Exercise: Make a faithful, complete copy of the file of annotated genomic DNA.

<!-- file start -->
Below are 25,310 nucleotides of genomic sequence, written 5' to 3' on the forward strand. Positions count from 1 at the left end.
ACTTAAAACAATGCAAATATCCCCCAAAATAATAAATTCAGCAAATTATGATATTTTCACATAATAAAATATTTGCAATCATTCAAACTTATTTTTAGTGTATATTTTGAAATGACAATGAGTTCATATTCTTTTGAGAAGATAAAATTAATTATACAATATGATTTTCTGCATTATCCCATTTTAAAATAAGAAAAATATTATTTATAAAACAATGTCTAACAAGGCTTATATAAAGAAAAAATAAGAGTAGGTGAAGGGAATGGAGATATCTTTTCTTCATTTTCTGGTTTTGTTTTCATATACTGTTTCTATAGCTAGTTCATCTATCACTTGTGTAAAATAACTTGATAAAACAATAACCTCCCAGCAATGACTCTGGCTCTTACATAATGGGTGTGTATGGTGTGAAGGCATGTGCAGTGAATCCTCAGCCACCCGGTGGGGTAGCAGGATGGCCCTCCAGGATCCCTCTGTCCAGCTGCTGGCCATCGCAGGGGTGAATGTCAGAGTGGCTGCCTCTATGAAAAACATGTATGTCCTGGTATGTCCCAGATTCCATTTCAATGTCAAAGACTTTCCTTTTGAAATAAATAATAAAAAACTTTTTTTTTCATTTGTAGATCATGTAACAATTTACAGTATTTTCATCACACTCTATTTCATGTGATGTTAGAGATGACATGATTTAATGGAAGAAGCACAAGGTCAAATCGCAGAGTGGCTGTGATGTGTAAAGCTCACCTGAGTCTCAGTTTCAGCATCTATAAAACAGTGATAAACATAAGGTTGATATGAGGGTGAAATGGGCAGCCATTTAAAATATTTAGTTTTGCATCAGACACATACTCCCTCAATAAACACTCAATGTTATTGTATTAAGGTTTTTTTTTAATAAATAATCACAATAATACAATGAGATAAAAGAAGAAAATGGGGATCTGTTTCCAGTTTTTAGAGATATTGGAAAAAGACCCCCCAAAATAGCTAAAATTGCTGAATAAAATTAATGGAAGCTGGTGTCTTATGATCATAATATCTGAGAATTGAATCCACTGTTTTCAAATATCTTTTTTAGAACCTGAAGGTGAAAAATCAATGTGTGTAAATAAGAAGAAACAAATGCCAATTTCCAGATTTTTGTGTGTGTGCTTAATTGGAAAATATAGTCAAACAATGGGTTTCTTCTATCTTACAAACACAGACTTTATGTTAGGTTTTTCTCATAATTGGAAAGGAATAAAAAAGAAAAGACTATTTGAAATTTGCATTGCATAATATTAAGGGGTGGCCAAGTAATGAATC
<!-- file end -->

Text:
Below are 25,310 nucleotides of genomic sequence, written 5' to 3' on the forward strand. Positions count from 1 at the left end.
ACTTAAAACAATGCAAATATCCCCCAAAATAATAAATTCAGCAAATTATGATATTTTCACATAATAAAATATTTGCAATCATTCAAACTTATTTTTAGTGTATATTTTGAAATGACAATGAGTTCATATTCTTTTGAGAAGATAAAATTAATTATACAATATGATTTTCTGCATTATCCCATTTTAAAATAAGAAAAATATTATTTATAAAACAATGTCTAACAAGGCTTATATAAAGAAAAAATAAGAGTAGGTGAAGGGAATGGAGATATCTTTTCTTCATTTTCTGGTTTTGTTTTCATATACTGTTTCTATAGCTAGTTCATCTATCACTTGTGTAAAATAACTTGATAAAACAATAACCTCCCAGCAATGACTCTGGCTCTTACATAATGGGTGTGTATGGTGTGAAGGCATGTGCAGTGAATCCTCAGCCACCCGGTGGGGTAGCAGGATGGCCCTCCAGGATCCCTCTGTCCAGCTGCTGGCCATCGCAGGGGTGAATGTCAGAGTGGCTGCCTCTATGAAAAACATGTATGTCCTGGTATGTCCCAGATTCCATTTCAATGTCAAAGACTTTCCTTTTGAAATAAATAATAAAAAACTTTTTTTTTCATTTGTAGATCATGTAACAATTTACAGTATTTTCATCACACTCTATTTCATGTGATGTTAGAGATGACATGATTTAATGGAAGAAGCACAAGGTCAAATCGCAGAGTGGCTGTGATGTGTAAAGCTCACCTGAGTCTCAGTTTCAGCATCTATAAAACAGTGATAAACATAAGGTTGATATGAGGGTGAAATGGGCAGCCATTTAAAATATTTAGTTTTGCATCAGACACATACTCCCTCAATAAACACTCAATGTTATTGTATTAAGGTTTTTTTTTAATAAATAATCACAATAATACAATGAGATAAAAGAAGAAAATGGGGATCTGTTTCCAGTTTTTAGAGATATTGGAAAAAGACCCCCCAAAATAGCTAAAATTGCTGAATAAAATTAATGGAAGCTGGTGTCTTATGATCATAATATCTGAGAATTGAATCCACTGTTTTCAAATATCTTTTTTAGAACCTGAAGGTGAAAAATCAATGTGTGTAAATAAGAAGAAACAAATGCCAATTTCCAGATTTTTGTGTGTGTGCTTAATTGGAAAATATAGTCAAACAATGGGTTTCTTCTATCTTACAAACACAGACTTTATGTTAGGTTTTTCTCATAATTGGAAAGGAATAAAAAAGAAAAGACTATTTGAAATTTGCATTGCATAATATTAAGGGGTGGCCAAGTAATGAATC